With a high-speed rail network slowly making its way towards reality, cities are commissioning grand stations for the 21st century to accommodate this new mode of transit. Here are five stations on the horizon that are bringing the drama and glamour back to train travel, while positioning it for a high-tech, high-speed future.


→ City Journal: Aaron Renn: The Bluest State

“Rhode Island is in the midst of an especially grim economic meltdown,” a 2009 New York Times story began, “and no one can pinpoint exactly why.” Five years later, the state continues to suffer from most of the same problems the Times story described: high unemployment, a crippling tax structure, dangerously underfunded state pension systems. But contrary to the Times’s claims, Rhode Island’s predicament is easy to explain. With no special economic advantages, the state has maintained an entitlement mentality inherited from an age of colonial and industrial grandeur. Rhode Island was once one of America’s most prosperous states, and its rate of higher-education attainment remains better than the national average. But the state’s key industries collapsed long ago, and its political leadership has refused to make adjustments to its high-cost, high-regulation governance system.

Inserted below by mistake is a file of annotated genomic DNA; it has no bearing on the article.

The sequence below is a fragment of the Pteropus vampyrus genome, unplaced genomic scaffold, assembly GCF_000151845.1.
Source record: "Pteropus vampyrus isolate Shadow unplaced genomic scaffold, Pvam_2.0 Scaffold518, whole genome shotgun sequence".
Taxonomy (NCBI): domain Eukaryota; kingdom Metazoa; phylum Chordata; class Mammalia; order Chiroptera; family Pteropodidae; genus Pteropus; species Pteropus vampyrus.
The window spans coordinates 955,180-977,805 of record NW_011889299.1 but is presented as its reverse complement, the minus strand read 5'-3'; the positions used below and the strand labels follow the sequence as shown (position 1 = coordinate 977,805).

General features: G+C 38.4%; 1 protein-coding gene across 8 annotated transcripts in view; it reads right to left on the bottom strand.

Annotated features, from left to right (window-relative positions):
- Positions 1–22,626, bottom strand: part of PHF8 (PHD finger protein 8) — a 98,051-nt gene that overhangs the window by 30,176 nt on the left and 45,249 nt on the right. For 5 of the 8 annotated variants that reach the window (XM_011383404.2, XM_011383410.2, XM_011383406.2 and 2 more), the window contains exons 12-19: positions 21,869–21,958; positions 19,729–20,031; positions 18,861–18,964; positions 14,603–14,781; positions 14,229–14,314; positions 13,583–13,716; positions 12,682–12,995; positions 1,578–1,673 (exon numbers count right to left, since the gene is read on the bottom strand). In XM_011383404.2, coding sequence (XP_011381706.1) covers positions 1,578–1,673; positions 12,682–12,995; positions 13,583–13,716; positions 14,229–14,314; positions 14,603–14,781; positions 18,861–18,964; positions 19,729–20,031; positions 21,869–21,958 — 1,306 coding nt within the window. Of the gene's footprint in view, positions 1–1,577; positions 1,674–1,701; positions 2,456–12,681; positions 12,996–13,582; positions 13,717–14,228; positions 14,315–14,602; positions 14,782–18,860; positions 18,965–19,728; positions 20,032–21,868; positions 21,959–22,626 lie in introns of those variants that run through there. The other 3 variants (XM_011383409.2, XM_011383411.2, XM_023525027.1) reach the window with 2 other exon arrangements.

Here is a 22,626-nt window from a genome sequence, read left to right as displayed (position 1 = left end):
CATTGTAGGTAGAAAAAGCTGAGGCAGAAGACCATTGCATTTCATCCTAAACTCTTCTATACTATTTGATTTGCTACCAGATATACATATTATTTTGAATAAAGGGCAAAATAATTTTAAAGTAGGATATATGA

The result: a state with “the costs of Minnesota and the quality of Mississippi,” as Rob Atkinson, former executive director of the Rhode Island Economic Policy Council, told WPRI-TV. Indeed, Rhode Island is arguably America’s basket case, overlooked only because it is small enough to escape most national scrutiny. Its ruination is a striking corrective to the argument that states can tax, spend, and regulate their way to prosperity.


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What Cheer / What Jeer 2013

We’re running a little late this year but we’re finally ready to run down the What Cheers and What Jeers of 2013.

what-cheer-south-street-power-station

WHAT CHEER: South Street Power Station (Maybe)

In 2013 we got another plan to redevelop the moribund South Street Power Station. While numerous plans for the building, which at one point was known as the Dynamo House, have come and gone, this latest plan engenders optimism as Brown University is involved now.

In January the New York Times and then The Brown Daily Herald reported on rumors of the university becoming involved in the project. Then in June Brown announced it’s plans for the building in a letter to the campus community.